Next thing I did was beg the most entertaining stage performer I know, Baratunde Thurston, to spend a few minutes with me that day. I needed a crash course in both topic generation — how to create a message that was going to be true to how seriously I take my work, and be engaging/fun — as well as pointers on how to set up the talk itself. He generously took time to have a little lunch and run through some ideas. His advice? Make sure you tell a story people can insert themselves into. Also, consider giving counter examples to what you want to illustrate.
I knew I wanted to talk about how social networks are shifting our cultural consciousness, a huge chunk of what I cover in Share This!. Baratunde and I came up with the idea to base it around a pop song, make that the hook of the talk. On my way home from our meeting, I scrolled through my iPod looking for songs, and landed on, “It’s Not Easy Being Green.”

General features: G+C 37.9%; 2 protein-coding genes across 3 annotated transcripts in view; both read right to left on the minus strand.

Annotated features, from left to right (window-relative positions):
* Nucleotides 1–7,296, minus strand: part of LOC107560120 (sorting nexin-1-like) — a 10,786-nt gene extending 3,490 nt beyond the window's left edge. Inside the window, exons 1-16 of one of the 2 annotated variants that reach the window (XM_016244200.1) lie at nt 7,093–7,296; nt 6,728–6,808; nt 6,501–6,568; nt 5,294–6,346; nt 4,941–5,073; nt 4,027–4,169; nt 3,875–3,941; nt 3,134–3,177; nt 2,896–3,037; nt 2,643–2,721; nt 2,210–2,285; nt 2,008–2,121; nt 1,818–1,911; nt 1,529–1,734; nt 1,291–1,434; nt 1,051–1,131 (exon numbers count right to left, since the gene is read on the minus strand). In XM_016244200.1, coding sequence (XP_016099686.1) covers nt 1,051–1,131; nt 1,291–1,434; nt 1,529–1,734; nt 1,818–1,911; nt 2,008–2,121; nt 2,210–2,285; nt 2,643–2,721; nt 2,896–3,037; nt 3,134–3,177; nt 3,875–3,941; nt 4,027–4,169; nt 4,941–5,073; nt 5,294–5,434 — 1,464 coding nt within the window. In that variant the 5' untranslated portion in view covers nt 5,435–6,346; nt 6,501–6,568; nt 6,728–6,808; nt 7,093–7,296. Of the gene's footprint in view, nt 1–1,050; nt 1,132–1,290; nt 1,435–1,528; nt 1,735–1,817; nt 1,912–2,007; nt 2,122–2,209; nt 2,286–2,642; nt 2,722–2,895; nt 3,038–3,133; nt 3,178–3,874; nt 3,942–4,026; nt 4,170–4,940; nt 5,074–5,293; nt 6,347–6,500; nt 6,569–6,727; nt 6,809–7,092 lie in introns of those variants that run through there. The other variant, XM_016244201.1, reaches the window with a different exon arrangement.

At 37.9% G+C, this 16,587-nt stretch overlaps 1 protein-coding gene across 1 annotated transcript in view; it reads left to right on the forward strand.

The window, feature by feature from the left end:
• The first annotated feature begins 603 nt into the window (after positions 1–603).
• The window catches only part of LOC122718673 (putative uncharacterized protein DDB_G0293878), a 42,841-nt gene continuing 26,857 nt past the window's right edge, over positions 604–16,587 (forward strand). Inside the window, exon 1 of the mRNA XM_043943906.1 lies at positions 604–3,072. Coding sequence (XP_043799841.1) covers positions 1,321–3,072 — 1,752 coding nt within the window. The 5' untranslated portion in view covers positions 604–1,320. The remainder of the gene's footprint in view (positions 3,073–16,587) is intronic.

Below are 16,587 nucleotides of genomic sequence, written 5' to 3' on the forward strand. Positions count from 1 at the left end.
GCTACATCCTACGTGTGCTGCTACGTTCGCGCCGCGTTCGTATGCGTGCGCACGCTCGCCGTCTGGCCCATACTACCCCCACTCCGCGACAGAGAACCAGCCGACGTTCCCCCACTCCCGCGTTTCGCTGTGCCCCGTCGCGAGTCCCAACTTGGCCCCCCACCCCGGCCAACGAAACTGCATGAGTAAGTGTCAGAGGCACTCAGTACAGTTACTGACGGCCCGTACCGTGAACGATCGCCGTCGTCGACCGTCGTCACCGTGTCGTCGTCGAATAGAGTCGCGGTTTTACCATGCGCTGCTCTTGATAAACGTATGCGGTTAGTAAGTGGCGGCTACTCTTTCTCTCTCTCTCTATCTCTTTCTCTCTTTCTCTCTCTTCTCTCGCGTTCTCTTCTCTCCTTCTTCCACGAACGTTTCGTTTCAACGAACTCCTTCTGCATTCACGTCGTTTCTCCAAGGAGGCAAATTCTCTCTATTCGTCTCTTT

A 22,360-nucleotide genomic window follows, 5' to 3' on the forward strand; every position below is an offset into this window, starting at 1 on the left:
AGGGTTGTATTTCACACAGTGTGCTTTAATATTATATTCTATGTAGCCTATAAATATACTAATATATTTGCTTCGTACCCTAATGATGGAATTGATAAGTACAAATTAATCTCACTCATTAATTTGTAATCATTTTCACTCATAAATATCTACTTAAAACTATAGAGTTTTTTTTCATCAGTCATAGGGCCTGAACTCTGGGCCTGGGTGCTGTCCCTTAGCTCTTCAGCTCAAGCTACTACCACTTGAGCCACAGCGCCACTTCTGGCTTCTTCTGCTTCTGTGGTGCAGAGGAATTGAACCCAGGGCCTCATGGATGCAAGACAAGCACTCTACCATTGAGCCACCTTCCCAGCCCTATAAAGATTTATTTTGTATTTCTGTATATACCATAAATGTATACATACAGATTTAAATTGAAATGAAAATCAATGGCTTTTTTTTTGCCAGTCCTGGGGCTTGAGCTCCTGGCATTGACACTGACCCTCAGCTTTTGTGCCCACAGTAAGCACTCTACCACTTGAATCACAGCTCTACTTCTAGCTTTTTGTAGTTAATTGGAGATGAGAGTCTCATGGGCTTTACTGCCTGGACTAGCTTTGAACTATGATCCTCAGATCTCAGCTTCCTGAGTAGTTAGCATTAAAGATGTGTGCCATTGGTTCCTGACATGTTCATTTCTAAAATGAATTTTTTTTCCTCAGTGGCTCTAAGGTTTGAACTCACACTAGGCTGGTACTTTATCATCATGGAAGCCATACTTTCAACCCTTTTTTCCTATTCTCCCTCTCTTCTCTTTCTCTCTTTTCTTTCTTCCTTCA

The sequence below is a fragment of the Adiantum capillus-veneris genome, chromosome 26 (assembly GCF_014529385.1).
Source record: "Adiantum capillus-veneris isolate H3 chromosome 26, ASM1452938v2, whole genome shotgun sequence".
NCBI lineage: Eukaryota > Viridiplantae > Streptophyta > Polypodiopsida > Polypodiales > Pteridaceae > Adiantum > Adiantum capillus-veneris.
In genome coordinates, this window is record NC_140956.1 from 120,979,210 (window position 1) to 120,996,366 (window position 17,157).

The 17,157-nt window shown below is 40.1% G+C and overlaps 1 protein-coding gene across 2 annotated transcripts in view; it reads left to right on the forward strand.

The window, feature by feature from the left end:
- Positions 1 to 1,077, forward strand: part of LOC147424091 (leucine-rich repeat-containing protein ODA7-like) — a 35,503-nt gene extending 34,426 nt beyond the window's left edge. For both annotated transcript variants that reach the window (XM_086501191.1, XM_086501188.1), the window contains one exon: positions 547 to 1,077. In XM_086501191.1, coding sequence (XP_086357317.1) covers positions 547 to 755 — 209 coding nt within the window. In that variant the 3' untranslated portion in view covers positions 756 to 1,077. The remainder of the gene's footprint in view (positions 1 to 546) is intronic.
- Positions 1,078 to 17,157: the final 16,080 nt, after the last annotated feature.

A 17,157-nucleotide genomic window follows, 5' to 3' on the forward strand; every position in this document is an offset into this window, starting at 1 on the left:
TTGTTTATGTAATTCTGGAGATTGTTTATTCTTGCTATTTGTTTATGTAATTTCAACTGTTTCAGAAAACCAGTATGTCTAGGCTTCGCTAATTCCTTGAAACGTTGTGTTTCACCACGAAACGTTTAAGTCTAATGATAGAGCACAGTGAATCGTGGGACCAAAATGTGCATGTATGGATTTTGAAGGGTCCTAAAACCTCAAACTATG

Of course! The Muppets! And who better to be my model social citizen than Kermit himself?
I quickly drafted a title — “What Would Kermit Do? How Being a Muppet on Social Networks Can Change the World” — and a description, and got to work on the actual talk. Now, a word about my prep: I’m a recovering overachiever. I was that kid in school that would do the most outrageous OCD acts to learn material and concepts inside out– think Tracy Flick for academics. I’ve been in recovery for a number of years now, but Ignite made me relapse. (In a good way, I hope.)
Melissa Pierce, who’s making an unbelievably awesome film called “Life In Perpetual Beta,” offered to bounce ideas around with me. I can’t stress enough how much the buddy system helped, here–throughout the process, every panic was eased by checking in quickly with my buddy. She sent me this great video, “Why and How to Give an Ignite Talk,” which stresses storytelling as the basis of every talk.